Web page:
NASHVILLE, Tenn. Eddie George's career with the Tennessee Titans is over.
The team granted George's request Wednesday and released the franchise's all-time leading rusher a move forced by salary cap pressures and perhaps George's declining skills.
''The best thing for Eddie George would be for him to finish his career here,'' general manager Floyd Reese said at a news conference. ''For a number of reasons we were unable to get that done.''
The eight-year veteran, who turns 31 in September, rejected the Titans' latest offer and asked for his release Monday so he would have time to catch on with another team before training camps open next week.
The Titans wanted George back, but at a reduced salary. The team's final offer was $1.5 million in base salary considerably less than the $4.25 million he expected to make this season.
George, who has never missed a start in his career, was popular with Titans fans, but his production slipped in recent years. In 2000, he ran for 1,509 yards, averaging 3.7 yards per carry. But last season his average fell to 3.3 yards per carry, and his total was 1,031.
The Titans' offense has also changed and now emphasizes the passing of Steve McNair, the NFL's co-MVP in 2003.
Reese said there was a disagreement over a $1 million roster bonus the Titans paid George in March. The team considered that part of his salary for this year, but George considered it part of the previous deal.
''How do we replace him? Well, we're going to have to replace him with more than one guy,'' Reese said. ''It's going to be impossible to find one guy to do all the things Eddie did.''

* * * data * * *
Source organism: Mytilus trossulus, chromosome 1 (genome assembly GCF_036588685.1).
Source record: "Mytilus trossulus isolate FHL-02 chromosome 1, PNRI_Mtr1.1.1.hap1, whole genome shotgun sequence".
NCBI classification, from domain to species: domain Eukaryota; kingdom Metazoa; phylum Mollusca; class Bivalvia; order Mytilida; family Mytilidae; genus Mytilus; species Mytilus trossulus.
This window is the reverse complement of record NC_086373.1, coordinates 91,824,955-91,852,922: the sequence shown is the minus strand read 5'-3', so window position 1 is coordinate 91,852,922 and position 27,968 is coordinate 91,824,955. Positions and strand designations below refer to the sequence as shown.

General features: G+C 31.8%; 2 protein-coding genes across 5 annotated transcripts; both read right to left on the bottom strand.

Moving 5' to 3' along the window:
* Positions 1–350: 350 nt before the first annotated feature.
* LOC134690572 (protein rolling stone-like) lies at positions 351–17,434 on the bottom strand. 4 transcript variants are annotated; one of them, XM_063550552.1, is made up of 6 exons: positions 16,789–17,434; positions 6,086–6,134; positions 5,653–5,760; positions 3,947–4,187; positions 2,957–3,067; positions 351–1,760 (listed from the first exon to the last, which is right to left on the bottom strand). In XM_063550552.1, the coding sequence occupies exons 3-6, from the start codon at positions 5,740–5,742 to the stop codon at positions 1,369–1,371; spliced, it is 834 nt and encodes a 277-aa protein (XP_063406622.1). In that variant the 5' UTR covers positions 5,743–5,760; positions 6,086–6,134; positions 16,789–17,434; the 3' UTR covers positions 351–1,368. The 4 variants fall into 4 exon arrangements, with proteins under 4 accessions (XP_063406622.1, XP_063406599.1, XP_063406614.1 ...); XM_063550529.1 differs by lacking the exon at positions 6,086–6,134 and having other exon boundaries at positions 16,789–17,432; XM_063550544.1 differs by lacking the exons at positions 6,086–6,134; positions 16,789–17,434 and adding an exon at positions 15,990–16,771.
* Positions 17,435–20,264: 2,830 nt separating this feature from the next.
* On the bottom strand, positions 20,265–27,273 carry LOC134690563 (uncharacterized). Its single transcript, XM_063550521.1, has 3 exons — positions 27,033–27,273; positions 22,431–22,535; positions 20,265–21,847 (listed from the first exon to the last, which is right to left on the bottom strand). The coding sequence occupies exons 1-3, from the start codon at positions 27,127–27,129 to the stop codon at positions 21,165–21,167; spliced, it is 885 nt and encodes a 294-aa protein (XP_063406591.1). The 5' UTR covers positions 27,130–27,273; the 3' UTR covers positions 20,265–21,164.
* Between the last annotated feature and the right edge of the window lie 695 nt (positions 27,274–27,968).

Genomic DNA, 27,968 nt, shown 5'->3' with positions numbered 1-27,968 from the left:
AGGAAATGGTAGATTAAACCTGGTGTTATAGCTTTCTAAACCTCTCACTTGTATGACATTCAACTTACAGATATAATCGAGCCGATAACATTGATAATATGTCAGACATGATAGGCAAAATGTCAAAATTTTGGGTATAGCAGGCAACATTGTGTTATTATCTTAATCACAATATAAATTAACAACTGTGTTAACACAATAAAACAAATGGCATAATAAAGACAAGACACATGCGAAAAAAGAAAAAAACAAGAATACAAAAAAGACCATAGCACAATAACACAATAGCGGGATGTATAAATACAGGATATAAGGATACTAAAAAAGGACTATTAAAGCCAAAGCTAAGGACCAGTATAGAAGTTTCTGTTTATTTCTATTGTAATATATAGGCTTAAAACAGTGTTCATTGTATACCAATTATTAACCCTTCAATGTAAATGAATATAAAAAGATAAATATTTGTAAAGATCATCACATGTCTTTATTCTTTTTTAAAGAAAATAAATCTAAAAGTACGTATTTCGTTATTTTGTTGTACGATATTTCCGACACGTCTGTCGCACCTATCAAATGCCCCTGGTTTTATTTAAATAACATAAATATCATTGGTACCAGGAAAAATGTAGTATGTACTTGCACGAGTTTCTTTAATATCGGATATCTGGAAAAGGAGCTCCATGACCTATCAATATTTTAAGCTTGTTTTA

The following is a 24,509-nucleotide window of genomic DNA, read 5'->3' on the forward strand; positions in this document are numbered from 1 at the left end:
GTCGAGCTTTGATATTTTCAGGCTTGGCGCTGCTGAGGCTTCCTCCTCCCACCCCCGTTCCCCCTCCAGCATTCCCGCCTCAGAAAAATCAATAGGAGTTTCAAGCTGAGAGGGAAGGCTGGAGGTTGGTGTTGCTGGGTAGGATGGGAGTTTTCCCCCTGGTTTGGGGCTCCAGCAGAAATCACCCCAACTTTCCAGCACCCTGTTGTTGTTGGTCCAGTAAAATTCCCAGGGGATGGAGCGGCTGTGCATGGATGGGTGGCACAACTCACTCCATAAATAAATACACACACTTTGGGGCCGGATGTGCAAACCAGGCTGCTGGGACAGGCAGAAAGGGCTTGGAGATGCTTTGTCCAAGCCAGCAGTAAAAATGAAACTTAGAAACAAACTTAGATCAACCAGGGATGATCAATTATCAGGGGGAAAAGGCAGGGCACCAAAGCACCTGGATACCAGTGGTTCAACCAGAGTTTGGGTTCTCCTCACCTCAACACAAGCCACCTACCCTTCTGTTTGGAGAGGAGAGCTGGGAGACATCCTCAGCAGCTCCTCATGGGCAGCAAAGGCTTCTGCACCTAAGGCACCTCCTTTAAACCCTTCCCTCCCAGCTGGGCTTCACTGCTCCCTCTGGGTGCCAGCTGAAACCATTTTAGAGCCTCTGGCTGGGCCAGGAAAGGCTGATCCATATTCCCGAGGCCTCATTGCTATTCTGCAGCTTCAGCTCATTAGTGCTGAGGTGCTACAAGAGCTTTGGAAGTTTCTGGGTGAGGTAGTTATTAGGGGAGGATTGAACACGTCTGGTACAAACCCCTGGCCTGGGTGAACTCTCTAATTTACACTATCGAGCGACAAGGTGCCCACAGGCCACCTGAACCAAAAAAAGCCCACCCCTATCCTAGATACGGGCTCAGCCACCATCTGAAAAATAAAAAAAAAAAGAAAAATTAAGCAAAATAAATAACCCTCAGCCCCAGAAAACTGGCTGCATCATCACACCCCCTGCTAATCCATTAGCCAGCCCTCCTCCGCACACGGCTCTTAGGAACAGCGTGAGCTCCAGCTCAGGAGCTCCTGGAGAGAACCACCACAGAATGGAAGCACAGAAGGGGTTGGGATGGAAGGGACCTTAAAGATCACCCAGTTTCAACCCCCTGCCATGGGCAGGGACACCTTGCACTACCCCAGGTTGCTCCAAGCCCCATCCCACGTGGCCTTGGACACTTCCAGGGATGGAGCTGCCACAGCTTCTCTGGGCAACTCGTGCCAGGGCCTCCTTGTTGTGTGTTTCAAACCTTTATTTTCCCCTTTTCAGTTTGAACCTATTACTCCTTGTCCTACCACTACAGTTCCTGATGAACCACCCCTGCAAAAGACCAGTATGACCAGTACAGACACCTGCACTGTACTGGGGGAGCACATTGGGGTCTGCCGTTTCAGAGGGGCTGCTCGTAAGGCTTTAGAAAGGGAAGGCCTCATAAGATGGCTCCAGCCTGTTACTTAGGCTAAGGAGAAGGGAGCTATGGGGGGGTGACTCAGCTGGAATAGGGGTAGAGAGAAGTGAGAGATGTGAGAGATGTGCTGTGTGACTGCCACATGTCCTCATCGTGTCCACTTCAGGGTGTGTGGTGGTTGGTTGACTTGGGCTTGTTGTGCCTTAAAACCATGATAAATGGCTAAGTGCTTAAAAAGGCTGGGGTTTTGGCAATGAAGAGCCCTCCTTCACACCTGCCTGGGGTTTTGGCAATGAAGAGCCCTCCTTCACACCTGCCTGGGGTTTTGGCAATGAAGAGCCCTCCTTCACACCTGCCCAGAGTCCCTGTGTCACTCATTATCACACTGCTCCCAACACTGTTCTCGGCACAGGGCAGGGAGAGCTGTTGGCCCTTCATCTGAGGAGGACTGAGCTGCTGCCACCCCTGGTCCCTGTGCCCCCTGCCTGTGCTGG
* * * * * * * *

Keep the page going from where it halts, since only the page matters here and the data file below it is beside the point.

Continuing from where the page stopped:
Reese said the team would prefer to sign free agent running back Antowain Smith, who reportedly visited the Titans on Tuesday.
Smith, who has averaged 3.9 yards per carry over his seven-year career in New England and Buffalo, has won two Super Bowls with the Patriots.
Titans coach Jeff Fisher said he also expects the Titans' remaining backs, veteran Robert Holcombe and second-year player Chris Brown, to play a greater role in the offense.
''I think George gave this organization his heart and his soul, and I'll be forever grateful for that,'' Fisher said.
Speculation over George's future with Tennessee began last season over whether the Titans, in deep salary cap trouble, could afford to keep the running back. Tennessee tried to free up salary cap space in February by reworking George's deal, which runs through 2006, but he declined.
George has said he wants to play for a team with a chance to win the Super Bowl, specifically mentioning Tampa Bay, Dallas and his hometown of Philadelphia.
He is only the second NFL running back to rush for 10,000 yards while never missing a start, joining Jim Brown. Only Walter Payton (170) has started more consecutive regular-season games than George's 128.
Last December, George became the 17th running back to top 10,000 yards. He has 64 touchdowns for the franchise that drafted the 1995 Heisman Trophy winner out of Ohio State in April 1996.
''I could draft running backs for the next 30 years and I may never draft another Eddie George,'' Reese said.
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